Monday, 19 February 2018

Estonian National Anthem - Mu isamaa, mu õnn ja rõõm (My Fatherland, my happiness, my joy)

I'm feeling very patrotic and excited tonight. Just been looking on Facebook to see who I know is coming to Tallinn for EV100. Looks like my Canadian cousins will be there. Great! It's wonderful to see Estonians from across the globe, return to the homeland for such an important event! Can't wait to celebrate!

Saturday, 17 February 2018

The day I met Estonian President Kersti Kaljulaid

In Munich today the local Estonian community gathered for an early EV100 celebration. No doubt many of us will be in Tallinn next week for Estonia's official 100th birthday celebrations.  Unfortunately there is no Eesti Maja in Munich so most Estonian events take place at the Haus des Deutschen Ostens.

After the initial welcome we all sang the national anthem followed by a rather humorous speech from General Riho Terras, Commander of the Estonian Defence Forces. Whoever said Estonians don't have a sense of humour? They certainly do behinds closed doors! After a series of muscial performances we were all pleasantly surprised when President Kaljulaid made an apperance. I was speaking with a few Estonian friends at the time when I heard gasps in the crowd then turned to see the President in the room. There was so much excitement!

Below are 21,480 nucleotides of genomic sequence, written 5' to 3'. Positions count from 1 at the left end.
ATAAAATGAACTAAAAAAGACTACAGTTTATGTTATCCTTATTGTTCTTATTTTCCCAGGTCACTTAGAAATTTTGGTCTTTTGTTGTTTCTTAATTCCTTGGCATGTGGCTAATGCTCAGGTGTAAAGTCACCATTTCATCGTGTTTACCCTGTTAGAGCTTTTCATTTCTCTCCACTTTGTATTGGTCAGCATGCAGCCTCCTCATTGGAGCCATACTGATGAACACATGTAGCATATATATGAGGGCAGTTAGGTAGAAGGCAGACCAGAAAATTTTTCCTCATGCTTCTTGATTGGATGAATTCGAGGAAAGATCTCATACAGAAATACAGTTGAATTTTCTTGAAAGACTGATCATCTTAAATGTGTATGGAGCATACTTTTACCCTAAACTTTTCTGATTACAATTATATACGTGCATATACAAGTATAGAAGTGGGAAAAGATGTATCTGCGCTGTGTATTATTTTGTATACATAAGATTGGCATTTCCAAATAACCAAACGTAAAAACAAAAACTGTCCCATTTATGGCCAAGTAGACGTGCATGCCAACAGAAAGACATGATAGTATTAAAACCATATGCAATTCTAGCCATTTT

I knew President Kaljulaid was in town for the Munich Security Conference but I never expected to see her at our small gathering. It was so nice of her to stop by. Naturally I wanted to say hello so Karin, the head of the Estonian Society in Munich introduced us and we had quick chat. President Kaljuliad said she has relatives in Australia but has never been there. One day she would like to take a month off so she can. It was so nice meeting her, it made the celebration even more memorable!